The Ebola epidemic in West Africa has claimed more than 10,000 lives and infected some 25,000 people since it was first identified in March 2014. Even after a year, health authorities have been unable to contain the virus. Doctors Without Borders, known by its French initials MSF, published a report on Monday slamming the international community's slow response and detailed the indescribable horror faced by its staff. The MSF also blamed the governments of Guinea and Sierra Leone for refusing to admit the scale of the epidemic, saying they put needless obstacles in the path of the aid agency.
The MSF report said, "Months were wasted and lives were lost because the UN's World Health Organization, which is charged with leading on global health emergencies and possesses the know-how to bring Ebola under control, failed to respond quickly or adequately." The report accused the WHO's Global Alert and Outbreak Response Network of ignoring desperate pleas for help from Liberia when it met in June last year. Marie-Christine Ferir, MSF emergency coordinator, said, "I remember emphasizing that we had the chance to halt the epidemic in Liberia if help was sent now. It was early in the outbreak and there was still time. The call for help was heard but no action was taken."
The WHO failed to set up a regional hub for coordinating the response until July, by which time a second wave of the epidemic had struck. The report said, "All the elements that led to the outbreak's resurgence in June were also present in March, but the analysis, recognition and willingness to assume responsibility to respond robustly were not."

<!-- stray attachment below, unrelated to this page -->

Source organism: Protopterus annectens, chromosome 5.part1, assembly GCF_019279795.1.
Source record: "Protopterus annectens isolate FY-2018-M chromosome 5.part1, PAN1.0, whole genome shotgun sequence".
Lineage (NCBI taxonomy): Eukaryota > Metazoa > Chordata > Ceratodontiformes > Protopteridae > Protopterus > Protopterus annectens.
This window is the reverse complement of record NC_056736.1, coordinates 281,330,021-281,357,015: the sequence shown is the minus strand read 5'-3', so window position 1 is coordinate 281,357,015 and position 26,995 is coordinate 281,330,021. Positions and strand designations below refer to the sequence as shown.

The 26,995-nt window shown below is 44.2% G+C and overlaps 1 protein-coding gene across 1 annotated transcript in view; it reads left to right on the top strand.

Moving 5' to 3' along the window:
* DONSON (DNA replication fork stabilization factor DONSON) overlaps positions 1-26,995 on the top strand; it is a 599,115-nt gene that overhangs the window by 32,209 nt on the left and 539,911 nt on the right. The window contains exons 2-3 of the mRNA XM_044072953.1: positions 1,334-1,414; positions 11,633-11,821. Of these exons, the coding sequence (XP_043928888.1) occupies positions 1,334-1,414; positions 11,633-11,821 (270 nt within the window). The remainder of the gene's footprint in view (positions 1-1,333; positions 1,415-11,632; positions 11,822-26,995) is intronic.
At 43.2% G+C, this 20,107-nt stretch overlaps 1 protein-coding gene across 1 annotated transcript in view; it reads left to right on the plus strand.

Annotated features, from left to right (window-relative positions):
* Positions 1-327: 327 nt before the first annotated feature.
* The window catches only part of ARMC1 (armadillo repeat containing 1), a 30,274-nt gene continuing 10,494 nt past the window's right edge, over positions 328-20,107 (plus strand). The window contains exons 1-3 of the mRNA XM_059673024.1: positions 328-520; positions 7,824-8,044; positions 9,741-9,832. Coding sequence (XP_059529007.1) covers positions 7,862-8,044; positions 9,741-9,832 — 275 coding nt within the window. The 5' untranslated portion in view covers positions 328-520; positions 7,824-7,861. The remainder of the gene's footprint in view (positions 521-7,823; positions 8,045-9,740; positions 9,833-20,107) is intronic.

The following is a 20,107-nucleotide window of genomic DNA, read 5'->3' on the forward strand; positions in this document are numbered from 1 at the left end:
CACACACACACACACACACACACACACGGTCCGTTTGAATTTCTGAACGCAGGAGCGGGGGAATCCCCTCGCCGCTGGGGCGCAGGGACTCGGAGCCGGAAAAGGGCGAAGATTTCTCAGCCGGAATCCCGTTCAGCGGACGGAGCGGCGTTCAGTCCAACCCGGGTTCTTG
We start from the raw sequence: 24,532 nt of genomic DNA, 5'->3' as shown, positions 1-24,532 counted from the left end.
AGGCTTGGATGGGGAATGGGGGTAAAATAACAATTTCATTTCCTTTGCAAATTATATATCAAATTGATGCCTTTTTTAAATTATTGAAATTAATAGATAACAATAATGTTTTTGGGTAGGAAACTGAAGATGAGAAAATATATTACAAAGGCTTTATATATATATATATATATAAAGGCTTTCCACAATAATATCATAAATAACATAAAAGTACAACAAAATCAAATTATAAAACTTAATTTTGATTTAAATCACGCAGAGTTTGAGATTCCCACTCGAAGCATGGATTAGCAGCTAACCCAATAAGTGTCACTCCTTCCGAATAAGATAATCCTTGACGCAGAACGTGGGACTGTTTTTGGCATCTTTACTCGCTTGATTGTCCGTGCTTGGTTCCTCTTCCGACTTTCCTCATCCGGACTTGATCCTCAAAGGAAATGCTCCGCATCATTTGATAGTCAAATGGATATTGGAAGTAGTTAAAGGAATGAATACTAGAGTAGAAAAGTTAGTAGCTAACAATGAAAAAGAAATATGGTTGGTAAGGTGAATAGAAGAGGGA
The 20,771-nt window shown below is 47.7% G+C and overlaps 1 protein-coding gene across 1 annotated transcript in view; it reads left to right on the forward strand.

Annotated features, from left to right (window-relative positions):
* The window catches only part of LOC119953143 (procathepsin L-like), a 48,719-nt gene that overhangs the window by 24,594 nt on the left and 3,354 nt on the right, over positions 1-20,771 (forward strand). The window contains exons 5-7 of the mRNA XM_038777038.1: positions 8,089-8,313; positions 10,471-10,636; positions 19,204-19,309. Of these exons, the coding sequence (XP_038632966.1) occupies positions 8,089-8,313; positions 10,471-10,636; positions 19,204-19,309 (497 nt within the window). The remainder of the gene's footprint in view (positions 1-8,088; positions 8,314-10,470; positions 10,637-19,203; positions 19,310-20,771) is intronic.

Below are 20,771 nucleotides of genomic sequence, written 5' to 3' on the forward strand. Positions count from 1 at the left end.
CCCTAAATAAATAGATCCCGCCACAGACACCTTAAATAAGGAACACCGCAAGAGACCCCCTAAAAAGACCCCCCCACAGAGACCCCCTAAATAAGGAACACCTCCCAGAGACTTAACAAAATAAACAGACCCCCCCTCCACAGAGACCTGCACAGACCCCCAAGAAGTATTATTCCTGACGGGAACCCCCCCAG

With no help from the WHO particularly in the early months, the MSF had to carry much of the response. But, the organization had only 40 staff with experience of Ebola when the outbreak began. Brice de le Vingne, MSF director of operations, said, "We couldn't be everywhere at once, nor should it be our role to single handedly respond. It was only when a US doctor and Spanish nurse were diagnosed with Ebola that the world woke up to the threat." The crisis sparked the biggest training program in MSF history, with 1,300 international staff and 4,000 locals deployed.
The MSF was initially focused on Guinea and Sierra Leone but when aid agency Samaritan's Purse pulled out of Liberia after the US doctor's infection, MSF faced a wrenching decision- abandon the country or push its hugely over-stretched staff still further and risk major mistakes. De le Vingne said, "We couldn't let (Liberia) sink further into hell. We would have to push beyond our threshold of risk, and we would have to send coordinators without experience in Ebola, with only two days of intensive training."
MSF built a 250-bed center in Liberia's capital Monrovia, but even that was far from enough. The center was able to open only 30 minutes each morning, when beds were filled and got vacated by deaths overnight. The report describes people dying on the gravel outside the gates of the treatment center, and a father who brought his daughter in the boot of his car, begging MSF to take her in for treatment so as to not infect his other children at home, but who was turned away. Rosa Crestani, Ebola task force coordinator, said, "It was an indescribable horror. There were so many patients and so few employees that the staff had on average only one minute per patient."
The report also points the criticism inward, saying MSF too should have mobilized faster. The report concluded, "This Ebola outbreak has wrought an exceptionally heavy toll on MSF's staff, and particularly on our west African colleagues. Not since the early days of HIV care have MSF staff sustained the loss of so many patients dying in our facilities and never in such an intense short period of time."